Will the Big Society fill the tourism gap?
Tourist information centres are one of the lower-profile casualties of the public spending cuts. Mark Rowe counts the cost
Sunday 26 June 2011
Some travellers are happy to give tourist information centres a swerve and work things out for themselves, but for many of us TICs can really enhance any trip.
Now, huge cuts to council budgets are sweeping away information centres across the UK – 30 have closed since last year – leaving no source of information on opening times of attractions, or advice on what to do with the children when it rains.
The problem is not brought about by local government cuts alone, even though councils will always rank tourism below frontline social services and cherished libraries – though it is worth £97bn to the English economy. The abolition of regional devel-opment agencies has also hit hard, because they were responsible for promoting tourism and development in poorer parts of the UK.
Tourism in the North-east, for example, is worth £3.92bn and employs 65,000 people. But the annual funding of £5m for tourism in an area from Co Durham north to Northumberland has been cut so abruptly that most of the £2.3m marketing budget was axed midway through the past financial year. In many places no one knows where the money will come from to promote their destination even though the high season is about to kick in.
"It's a mess," said one tourism officer at a major resort, who asked not to be identified. "If visitors turn up and find a 'closed' sign, then they're entitled to ask why they should bother spending time and money in the town. Cuts must be sorted out behind the scenes. They can't affect services to tourists, but I'm not sure if the industry will avoid this. The expectation was that the Big Society and local business would step in, but I haven't seen much of that."
Cornwall's tourism budget has been cut by 35 per cent to £1.2m, but Malcolm Bell, head of Visit Cornwall, is optimistic that a way will be found to reopen the three TICs over the summer. "We couldn't find people to take on the existing business model," he said. "TICs have to have another function, whether it's selling tickets, or bottles of water. It's a phenomenal shake-up. There's still a huge resentment about TICs being closed. It's a very hard sell. As things get tighter, we'll have to look at issues like who pays for the lifeguards, who keeps the beaches and amenities tidy. That will have an impact."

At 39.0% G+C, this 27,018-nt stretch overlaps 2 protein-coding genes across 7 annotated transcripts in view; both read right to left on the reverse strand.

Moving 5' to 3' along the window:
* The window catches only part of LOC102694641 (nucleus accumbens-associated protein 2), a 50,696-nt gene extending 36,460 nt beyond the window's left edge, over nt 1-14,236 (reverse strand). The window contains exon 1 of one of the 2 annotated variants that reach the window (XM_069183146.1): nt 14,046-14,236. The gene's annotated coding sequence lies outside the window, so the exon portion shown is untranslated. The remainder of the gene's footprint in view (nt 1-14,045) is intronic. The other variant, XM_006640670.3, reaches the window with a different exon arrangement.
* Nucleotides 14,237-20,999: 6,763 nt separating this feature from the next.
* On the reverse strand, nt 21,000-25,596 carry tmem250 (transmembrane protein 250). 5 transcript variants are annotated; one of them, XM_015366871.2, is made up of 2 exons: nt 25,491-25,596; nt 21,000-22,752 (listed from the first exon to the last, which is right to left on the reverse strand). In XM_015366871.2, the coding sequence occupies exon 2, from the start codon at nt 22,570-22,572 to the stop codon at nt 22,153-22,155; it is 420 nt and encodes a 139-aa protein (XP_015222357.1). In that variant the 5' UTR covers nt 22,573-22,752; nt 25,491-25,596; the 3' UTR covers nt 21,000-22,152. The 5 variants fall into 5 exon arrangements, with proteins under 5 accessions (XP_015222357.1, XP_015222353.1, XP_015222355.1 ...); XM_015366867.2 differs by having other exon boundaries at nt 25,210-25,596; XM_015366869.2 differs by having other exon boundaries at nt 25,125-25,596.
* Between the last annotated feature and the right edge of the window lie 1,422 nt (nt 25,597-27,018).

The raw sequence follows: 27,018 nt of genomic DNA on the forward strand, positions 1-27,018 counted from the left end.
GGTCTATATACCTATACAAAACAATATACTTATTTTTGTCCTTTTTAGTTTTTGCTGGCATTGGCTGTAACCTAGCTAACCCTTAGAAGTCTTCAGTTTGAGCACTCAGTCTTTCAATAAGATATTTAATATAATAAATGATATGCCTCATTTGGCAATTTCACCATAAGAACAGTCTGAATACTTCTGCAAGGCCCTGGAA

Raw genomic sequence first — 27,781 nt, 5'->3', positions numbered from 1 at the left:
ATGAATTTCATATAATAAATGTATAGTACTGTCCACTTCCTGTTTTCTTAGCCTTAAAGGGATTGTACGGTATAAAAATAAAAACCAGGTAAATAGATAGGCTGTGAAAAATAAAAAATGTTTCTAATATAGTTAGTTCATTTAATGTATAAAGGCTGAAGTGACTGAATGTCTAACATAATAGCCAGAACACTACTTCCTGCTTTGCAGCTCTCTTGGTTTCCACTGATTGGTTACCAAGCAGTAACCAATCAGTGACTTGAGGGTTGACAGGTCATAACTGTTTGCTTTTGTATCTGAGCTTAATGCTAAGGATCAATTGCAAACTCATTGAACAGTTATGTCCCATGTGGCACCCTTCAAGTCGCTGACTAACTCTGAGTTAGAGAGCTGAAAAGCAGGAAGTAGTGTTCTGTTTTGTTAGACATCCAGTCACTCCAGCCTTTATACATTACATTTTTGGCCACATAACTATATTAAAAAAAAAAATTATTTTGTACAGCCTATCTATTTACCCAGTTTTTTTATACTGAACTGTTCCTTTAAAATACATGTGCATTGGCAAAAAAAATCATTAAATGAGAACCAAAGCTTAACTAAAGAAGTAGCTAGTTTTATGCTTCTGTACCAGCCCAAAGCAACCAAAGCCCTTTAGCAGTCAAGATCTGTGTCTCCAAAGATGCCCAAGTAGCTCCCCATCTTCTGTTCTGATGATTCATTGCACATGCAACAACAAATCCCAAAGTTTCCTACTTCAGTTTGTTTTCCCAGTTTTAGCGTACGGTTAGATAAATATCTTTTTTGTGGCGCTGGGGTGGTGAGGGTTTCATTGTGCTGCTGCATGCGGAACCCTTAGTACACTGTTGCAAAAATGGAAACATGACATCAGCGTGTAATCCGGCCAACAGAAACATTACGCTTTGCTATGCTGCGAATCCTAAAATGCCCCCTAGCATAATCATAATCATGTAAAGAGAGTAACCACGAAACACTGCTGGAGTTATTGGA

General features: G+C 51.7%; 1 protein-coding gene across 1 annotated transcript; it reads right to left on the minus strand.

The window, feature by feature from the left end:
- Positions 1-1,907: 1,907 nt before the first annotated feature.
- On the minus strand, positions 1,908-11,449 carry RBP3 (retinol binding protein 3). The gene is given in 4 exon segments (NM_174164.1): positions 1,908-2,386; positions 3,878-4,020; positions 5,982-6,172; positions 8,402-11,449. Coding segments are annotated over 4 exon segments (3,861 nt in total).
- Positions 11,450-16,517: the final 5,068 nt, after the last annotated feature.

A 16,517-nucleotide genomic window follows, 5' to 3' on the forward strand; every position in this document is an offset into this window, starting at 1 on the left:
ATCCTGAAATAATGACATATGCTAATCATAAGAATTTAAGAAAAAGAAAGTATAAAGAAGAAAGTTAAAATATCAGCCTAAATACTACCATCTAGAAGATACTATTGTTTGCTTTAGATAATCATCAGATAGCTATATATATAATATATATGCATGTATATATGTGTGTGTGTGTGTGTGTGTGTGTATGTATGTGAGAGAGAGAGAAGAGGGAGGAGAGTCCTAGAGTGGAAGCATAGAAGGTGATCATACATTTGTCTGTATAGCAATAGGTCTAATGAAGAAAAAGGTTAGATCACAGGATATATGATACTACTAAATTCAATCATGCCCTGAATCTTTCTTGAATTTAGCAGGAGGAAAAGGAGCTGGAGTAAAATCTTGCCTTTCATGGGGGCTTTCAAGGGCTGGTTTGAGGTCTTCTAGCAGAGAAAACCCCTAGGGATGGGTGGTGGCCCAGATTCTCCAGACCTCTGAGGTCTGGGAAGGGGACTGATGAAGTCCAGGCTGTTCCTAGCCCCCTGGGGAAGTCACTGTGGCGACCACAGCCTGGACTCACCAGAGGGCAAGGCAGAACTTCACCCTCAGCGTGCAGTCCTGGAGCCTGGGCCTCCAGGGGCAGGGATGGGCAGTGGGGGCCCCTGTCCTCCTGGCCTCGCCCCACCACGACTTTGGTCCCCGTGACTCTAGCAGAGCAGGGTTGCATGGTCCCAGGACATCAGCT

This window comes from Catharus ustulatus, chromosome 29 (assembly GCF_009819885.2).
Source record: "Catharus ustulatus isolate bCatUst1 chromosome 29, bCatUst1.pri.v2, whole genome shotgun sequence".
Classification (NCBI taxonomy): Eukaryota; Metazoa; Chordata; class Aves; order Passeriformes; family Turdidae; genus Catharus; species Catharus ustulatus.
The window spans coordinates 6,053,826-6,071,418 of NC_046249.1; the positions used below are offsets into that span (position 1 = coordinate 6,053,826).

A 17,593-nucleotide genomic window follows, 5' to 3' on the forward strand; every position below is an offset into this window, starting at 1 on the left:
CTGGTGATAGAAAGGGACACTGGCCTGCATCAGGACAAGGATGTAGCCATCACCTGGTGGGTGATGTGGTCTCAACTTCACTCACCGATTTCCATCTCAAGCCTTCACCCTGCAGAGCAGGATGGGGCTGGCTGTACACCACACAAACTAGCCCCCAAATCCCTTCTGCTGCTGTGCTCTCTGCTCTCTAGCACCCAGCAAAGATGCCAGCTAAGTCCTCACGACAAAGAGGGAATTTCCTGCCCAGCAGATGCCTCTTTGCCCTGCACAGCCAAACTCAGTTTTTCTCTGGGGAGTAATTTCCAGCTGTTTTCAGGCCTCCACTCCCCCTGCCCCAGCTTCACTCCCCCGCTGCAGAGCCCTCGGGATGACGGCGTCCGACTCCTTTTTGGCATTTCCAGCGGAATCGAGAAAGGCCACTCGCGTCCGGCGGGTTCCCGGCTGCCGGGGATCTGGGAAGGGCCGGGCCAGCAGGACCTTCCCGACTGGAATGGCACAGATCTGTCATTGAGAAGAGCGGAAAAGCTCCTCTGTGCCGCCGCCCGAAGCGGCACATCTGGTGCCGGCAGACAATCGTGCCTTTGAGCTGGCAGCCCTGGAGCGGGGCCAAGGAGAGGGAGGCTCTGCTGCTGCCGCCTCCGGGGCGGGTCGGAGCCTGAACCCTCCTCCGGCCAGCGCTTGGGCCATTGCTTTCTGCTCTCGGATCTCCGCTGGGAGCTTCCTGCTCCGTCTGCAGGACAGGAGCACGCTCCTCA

Visit England, which saw its budget cut by 34 per cent, is negotiating with the Government's newly formed local enterprise partnerships, arguing that tourism be a priority. "We are being challenged to consider whether the private sector should be doing certain things the public sector did before," said James Berresford, chief executive of Visit England. "That's not easy; it takes time. The industry has to think very sharply about its priorities. Otherwise consumers will be hopping on cheap flights abroad."
However, there will be some benefits from the upheavals. Tourism websites are becoming savvier and more user-friendly, and the absence of human beings to speak to may finally galvanise smartphone technology into wider and cheaper accessibility.
Visit England, for example, has ditched its unwieldy website format and now allows internet users to search specifically on their interests. And there will be a greater focus on joined-up tourist services, ending the bizarrely parochial approach of many regions, which allow visitors to buy a map that pointedly ignores major attractions because they are just over the county border.
In Falmouth, which has lost its £250,000-a-year tourism budget, Richard Wilcox, the head of the local Business Improvement District, argues that it is in the interests of the private sector to be more involved in tourism. Locally, businesses have contributed £95,000 to market the town to visitors. "Tourism is not deemed a frontline service but one-third of jobs in Cornwall depend on it. It's up to destinations to be as innovative as they can within the resources that they have," he said. "We can be creative too – making greater use of sites such as hotel foyers and the entrances to museums.
Newcastle and Gateshead, which has benefited from public investment in attractions, such as the Baltic Centre for Contemporary Art, appears to have settled on a successful model. Tourism in the area is being promoted by a private-public partnership – the NewcastleGateshead Initiative – which is funded by the area's councils and 185 regional hotels, tourist attractions and other private-sector businesses.
"We're looking at social media and communicating online," said Sarah Stewart, NGI chief executive. "The private sector is really behind us. They see the value of tourism and how it benefits the local economy."
Places such as Newcastle, which have a strong brand identity and enjoy committed local support, may thrive in the new era. But other areas, where one or both of these components are absent, may struggle to attract the necessary finance.
"We risk seeing the strong destinations being weakened and the weaker emerging destinations, such as small inland towns, being annihilated," said Mr Bell. "That ultimately leads to fewer people coming to your destination.
"When you can point to examples of how tourism promotion can work, then people understand. Things have happened so quickly that in places in the UK there is no obvious model to follow. When that's the case the private sector won't step in."
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